At the Charity Finance Group (CFG) annual conference the chair of mental health charity Mind, Stevie Spring, said that more charities were likely to merge as a result of the ongoing cost-of-living crisis.
Earlier this year, Eastside Primetimers released their Good Merger Index (GMI) which backs up Spring’s claim – identifying 77 mergers in the year April 2020-21 involving 166 charities in all.
When charities merge the focus is often on finding a partner who has the same beliefs and values – something potentially easier to find when involving faith charities.
Last year, the Methodist charity All We Can agreed a formal partnership with Y Care International to combine their workforces in order to achieve greater impact. The charities began working closely together over three years ago and from that collaboration came discussion around formalising their partnership.
The move saw both organisations maintain their own identities but make use of shared office space and back office functions, helping them to grow and to create new roles to fulfil the greater needs of both organisations while providing support to even more people.
But what does a merger mean in real terms? While closer partnership working and collaboration may help to increase charities’ impact and share back office costs, the decision to combine resources shouldn’t be taken lightly.
I have developed a handy mnemonic for charities to consider when taking the decision to merge.
M - Mergers - A merger of charities means two or more separate charities coming together to form one organisation. Either a new charity is formed to continue the work or take on the assets of the original charities, or one charity assumes control of another (Charity Commission for England and Wales).
E - Environmental risk factors are forcing some charities to start thinking about mergers and associated benefits.
- Charities can overcome financial challenges by merging with another charity – this maybe an option for pure survival!
- Improved access to funding – increasingly funders see partnership working as a way of getting better value for money.
- Increased reach of services – charities can reach a wider number and range of beneficiaries.
- Reduced costs and duplication – making better use of resources and focusing on those activities that have the biggest impact.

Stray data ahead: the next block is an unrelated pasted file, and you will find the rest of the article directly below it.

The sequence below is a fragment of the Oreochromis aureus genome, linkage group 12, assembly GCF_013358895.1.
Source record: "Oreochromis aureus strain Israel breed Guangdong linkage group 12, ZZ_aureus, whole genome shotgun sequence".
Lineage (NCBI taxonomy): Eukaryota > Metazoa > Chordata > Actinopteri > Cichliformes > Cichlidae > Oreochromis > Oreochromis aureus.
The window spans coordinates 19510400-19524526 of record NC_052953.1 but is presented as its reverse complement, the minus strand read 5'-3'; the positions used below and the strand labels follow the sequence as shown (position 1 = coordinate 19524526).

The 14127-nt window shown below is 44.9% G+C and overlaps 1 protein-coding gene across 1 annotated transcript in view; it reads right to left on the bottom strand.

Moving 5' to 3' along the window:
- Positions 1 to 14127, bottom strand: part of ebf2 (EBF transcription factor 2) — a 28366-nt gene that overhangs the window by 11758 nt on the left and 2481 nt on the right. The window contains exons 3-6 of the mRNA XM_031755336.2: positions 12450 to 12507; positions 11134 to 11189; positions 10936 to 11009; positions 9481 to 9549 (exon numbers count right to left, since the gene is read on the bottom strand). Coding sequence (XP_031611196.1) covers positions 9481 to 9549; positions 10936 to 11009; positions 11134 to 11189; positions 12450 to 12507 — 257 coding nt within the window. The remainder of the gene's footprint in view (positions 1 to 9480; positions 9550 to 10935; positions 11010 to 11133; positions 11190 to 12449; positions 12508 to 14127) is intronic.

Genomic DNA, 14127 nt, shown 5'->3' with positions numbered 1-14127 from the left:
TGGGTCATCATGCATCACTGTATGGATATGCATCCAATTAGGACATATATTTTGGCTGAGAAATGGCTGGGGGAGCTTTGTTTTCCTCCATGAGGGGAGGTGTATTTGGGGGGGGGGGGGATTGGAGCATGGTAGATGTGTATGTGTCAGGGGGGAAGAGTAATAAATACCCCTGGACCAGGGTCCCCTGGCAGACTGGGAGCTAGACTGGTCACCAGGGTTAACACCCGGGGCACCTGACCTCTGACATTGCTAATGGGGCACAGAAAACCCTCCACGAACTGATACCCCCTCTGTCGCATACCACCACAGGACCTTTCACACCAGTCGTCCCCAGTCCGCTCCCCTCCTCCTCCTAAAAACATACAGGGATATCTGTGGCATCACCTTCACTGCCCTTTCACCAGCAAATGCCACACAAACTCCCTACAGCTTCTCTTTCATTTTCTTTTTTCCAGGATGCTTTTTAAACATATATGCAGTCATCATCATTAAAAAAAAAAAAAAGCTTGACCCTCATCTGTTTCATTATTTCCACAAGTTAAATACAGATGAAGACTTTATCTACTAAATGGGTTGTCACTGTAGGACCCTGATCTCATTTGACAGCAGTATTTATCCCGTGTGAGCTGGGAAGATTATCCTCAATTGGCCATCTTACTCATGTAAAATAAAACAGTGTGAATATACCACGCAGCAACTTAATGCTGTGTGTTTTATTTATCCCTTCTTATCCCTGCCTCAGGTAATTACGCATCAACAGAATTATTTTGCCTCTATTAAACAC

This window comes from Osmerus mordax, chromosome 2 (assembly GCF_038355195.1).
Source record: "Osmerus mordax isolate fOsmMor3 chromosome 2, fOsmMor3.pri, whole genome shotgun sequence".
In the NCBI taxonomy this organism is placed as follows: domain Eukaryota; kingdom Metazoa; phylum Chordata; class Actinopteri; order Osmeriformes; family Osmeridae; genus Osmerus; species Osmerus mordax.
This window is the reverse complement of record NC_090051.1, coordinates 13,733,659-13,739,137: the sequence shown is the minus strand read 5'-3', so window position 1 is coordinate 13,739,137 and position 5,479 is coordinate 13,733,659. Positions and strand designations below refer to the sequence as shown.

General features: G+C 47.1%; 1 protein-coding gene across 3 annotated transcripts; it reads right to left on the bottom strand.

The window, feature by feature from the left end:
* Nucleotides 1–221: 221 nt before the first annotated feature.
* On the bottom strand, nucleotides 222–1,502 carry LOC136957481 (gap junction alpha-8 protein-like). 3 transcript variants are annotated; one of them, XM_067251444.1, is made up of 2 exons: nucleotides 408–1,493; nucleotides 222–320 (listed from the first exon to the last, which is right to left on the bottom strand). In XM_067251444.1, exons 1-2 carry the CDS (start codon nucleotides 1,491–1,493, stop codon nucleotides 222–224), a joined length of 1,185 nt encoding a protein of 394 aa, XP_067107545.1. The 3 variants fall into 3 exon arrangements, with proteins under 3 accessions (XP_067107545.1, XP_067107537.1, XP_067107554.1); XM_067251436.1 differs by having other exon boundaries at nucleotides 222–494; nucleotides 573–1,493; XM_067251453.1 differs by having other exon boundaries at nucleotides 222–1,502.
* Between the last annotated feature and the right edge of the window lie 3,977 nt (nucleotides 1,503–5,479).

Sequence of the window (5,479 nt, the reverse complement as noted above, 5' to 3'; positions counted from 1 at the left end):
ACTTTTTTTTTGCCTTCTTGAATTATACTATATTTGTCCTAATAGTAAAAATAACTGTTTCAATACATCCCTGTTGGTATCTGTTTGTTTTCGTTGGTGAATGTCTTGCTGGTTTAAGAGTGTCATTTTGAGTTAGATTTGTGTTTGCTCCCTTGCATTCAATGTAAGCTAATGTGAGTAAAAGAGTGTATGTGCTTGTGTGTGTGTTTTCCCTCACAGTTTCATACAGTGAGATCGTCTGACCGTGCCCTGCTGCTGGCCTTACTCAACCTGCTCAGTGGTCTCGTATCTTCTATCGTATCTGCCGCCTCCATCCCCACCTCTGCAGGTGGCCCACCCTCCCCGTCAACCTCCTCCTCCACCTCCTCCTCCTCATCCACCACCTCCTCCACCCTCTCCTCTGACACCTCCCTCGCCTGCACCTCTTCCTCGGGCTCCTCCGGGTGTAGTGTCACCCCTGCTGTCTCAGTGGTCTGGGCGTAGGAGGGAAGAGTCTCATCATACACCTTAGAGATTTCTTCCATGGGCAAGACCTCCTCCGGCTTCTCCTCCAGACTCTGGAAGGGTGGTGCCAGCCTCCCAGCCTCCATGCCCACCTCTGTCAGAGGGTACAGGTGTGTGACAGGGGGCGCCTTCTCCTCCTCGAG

- Improved learning and skills – sharing experience and learning new and better ways of working.
R – Risk Management needs to be an integral part of the process when considering a merger. An initial assessment should be carried out early in the process. This will flag any potential issues or barriers to be addressed through discussions. The assessment will need to be revisited and expanded later in the process.
Barriers can be cultural, structural, financial, professional or political.
Identifying the following barriers and risks at an early stage, and looking at whether they can be overcome, will help in deciding whether or not to proceed with a merger:
- Lack of leadership.
- Poor communication.
- Staff resistance.
- Fear of losing identity and independence.
- Poor planning.
- Increasing costs.
- Insufficient resources.
- Inability to integrate systems.
- Lack of project planning/process management.
G – Gains of merging must be clear to see and in the interest of each charity. Compatible objectives, culture and values are key. There should also be a unified approach at board level, with the trustees collectively being clear that they believe the merger is the best way forward with clear reasons.
E – Evaluate initial discussions from key stakeholders (internal and external), results of your risk analysis and advice from legal, finance and HR professionals and progress to the next stage if appropriate.
R – Reach an informed decision based on:
- A detailed business case outlining the reasons you want to merge with associated costs, risks and benefits. Most importantly consider and demonstrate that the merger is in the best interest of your charity and beneficiaries.
- Due diligence – consider all the risks and liabilities you are about to take on e.g. Commercial, Financial, Legal, HR.
- Stakeholder and change management – you will have many charity stakeholders. They will have concerns about the proposed merger. Communicate, understand and involve people in the change.
S – Success measures will be key to determine if the merger has been completed successfully e.g. increased income, extended reach, cost savings, improved outcomes, staff satisfaction. Consider how the measure will be evaluated. Clear success measures should be identified at the beginning and be used to monitor the merger’s achievements against its original objective(s) defined in the business case.
Sarah Pearson is head of enterprise risk management at Ecclesiastical